Even though I pretty like OpenVPN, there is still some devices that might not support the TUN/TAP driver needed by OpenVPN.
Take IPhones, Android phones for instance, you need to root them in order to get that feature, assuming somebody has already cooked a ROM for your device.
L2TP is quite and old standard that allow setting up VPNs.
On the other end, it does not provide any kind of encryption mechanism, and as such, it is pretty common to get L2TP running over an IPSec link.
In this tutorial, we are going to set up this kind of VPN. First IPSec will create an encrypted link, then L2TP will create a VPN link.
We are going to use a Pre-Shared Key (or PSK) for IPsec.
L2TP will use PAP as an authentication mechanism.
Why PAP? Because that allow us to store encrypted password instead of plain text one. Some might say that the password will go over the wire unencrypted, but here we have IPSec taking care of not letting our password be seeing by others.
This tutorial was done on Debian Lenny and Windows XP SP3 connected to the service successfully. Android 2.2 client also connected successfully.
Windows mobiles would fail to authenticated as PAP is not supported on the client :s !
So let get started with IPSec.
We are going to use OpenSwan to handle IPSec. On Debian, you can install it with:
# apt-get install openswan
If you are asked questions, just answer the default.
We are going to use the example from /etc/ipsec.d/examples/l2tp-psk.conf and copy the following below # Add connections here in /etc/ipsec.conf.
version 2.0 # conforms to second version of ipsec.conf specification # basic configuration config setup # plutodebug / klipsdebug = "all", "none" or a combation from below: # "raw crypt parsing emitting control klips pfkey natt x509 private" # eg: plutodebug="control parsing" # # ONLY enable plutodebug=all or klipsdebug=all if you are a developer !! # # NAT-TRAVERSAL support, see README.NAT-Traversal nat_traversal=yes #virtual_private=%v4:10.0.0.0/8,%v4:192.168.0.0/16,%v4:172.16.0.0/12 # If we consider that we have an internal interface on subnet 192.168.22.0/24, # we need to had here we had %v4:!192.168.22.0/24 virtual_private=%v4:10.0.0.0/8,%v4:192.168.0.0/16,%v4:172.16.0.0/12,%v4:!192.168.22.0/24 # # enable this if you see "failed to find any available worker" nhelpers=0 # Add connections here conn L2TP-PSK-CLIENTS # # Configuration for one user with any type of IPsec/L2TP client # including the updated Windows 2000/XP (MS KB Q818043), but # excluding the non-updated Windows 2000/XP. # # # Use a Preshared Key. Disable Perfect Forward Secrecy. # # PreSharedSecret needs to be specified in /etc/ipsec.secrets as # YourIPAddress %any: "sharedsecret" authby=secret pfs=no auto=add keyingtries=3 # we cannot rekey for %any, let client rekey rekey=no type=transport # left=%defaultroute leftnexthop=%defaultroute # or you can use: left=YourIPAddress # leftnexthop=YourGatewayIPAddress # # For updated Windows 2000/XP clients, # to support old clients as well, use leftprotoport=17/%any leftprotoport=17/1701 # # The remote user. # right=%any rightsubnet=vhost:%priv,%no # Using the magic port of "0" means "any one single port". This is # a work around required for Apple OSX clients that use a randomly # high port, but propose "0" instead of their port. rightprotoport=17/%any # sample VPN connections, see /etc/ipsec.d/examples/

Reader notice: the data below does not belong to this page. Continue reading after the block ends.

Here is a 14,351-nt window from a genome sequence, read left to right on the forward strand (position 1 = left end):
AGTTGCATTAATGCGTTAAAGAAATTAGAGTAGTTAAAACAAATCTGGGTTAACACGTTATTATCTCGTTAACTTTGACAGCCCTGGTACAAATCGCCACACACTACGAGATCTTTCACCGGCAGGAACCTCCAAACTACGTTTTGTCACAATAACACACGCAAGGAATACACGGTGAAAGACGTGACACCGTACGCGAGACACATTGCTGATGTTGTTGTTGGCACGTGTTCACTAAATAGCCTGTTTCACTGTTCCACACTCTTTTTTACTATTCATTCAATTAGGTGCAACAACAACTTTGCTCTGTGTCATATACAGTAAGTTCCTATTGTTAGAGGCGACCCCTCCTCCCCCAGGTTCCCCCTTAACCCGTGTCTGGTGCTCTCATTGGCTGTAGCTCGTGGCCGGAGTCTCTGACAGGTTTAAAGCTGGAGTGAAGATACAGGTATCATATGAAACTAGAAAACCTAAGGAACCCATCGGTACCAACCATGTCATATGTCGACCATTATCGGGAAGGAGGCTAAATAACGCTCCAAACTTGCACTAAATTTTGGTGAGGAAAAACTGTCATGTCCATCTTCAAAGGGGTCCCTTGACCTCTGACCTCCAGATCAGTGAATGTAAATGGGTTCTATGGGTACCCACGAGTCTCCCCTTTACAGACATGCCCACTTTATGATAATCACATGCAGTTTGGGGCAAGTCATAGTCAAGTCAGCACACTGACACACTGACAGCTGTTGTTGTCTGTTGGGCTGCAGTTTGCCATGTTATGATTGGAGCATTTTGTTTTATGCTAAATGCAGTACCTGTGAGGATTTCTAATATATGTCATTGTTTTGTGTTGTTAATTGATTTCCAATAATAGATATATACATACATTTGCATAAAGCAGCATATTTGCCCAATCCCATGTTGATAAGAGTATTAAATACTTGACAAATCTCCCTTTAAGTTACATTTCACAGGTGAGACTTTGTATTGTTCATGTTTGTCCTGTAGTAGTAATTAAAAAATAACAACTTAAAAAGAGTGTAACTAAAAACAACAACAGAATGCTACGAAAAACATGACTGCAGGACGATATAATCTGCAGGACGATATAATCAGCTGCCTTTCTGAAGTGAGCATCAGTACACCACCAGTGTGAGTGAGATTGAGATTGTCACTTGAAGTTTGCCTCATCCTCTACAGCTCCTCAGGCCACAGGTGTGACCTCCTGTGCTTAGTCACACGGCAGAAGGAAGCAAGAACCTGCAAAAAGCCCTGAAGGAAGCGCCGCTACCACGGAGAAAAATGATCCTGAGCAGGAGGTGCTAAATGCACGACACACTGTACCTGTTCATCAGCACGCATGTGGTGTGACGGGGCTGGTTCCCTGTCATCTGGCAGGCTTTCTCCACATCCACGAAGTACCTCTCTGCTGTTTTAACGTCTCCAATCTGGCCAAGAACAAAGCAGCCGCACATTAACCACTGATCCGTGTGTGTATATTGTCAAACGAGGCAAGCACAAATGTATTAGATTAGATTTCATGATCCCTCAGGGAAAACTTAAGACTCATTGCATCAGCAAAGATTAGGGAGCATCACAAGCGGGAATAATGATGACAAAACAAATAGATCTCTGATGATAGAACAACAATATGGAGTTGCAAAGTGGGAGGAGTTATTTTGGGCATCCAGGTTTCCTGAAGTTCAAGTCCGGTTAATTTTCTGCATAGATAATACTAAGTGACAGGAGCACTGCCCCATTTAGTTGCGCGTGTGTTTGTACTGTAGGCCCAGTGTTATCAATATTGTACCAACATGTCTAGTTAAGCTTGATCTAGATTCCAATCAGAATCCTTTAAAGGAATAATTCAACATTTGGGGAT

Now we set our preshared key in /etc/ipsec.secrets with the format given in the configuration:
YourIPAddress %any: PSK "sharedsecret"
And that should be it for the IPsec part. Now you can restart IPSec:
# /etc/init.d/ipsec restart
You might want to check the output of:
# ipsec auto --status
to troubleshoot potential issues.
If you have a firewall set up, you can use those settings to allow ipsec:
-A INPUT -i eth0 -p udp -m udp --dport 4500 -j ACCEPT -A INPUT -i eth0 -p udp -m udp --dport 500 -j ACCEPT -A INPUT -i eth0 -p esp -j ACCEPT
Well, assuming IPsec part is fine, let go to the xl2tp part now.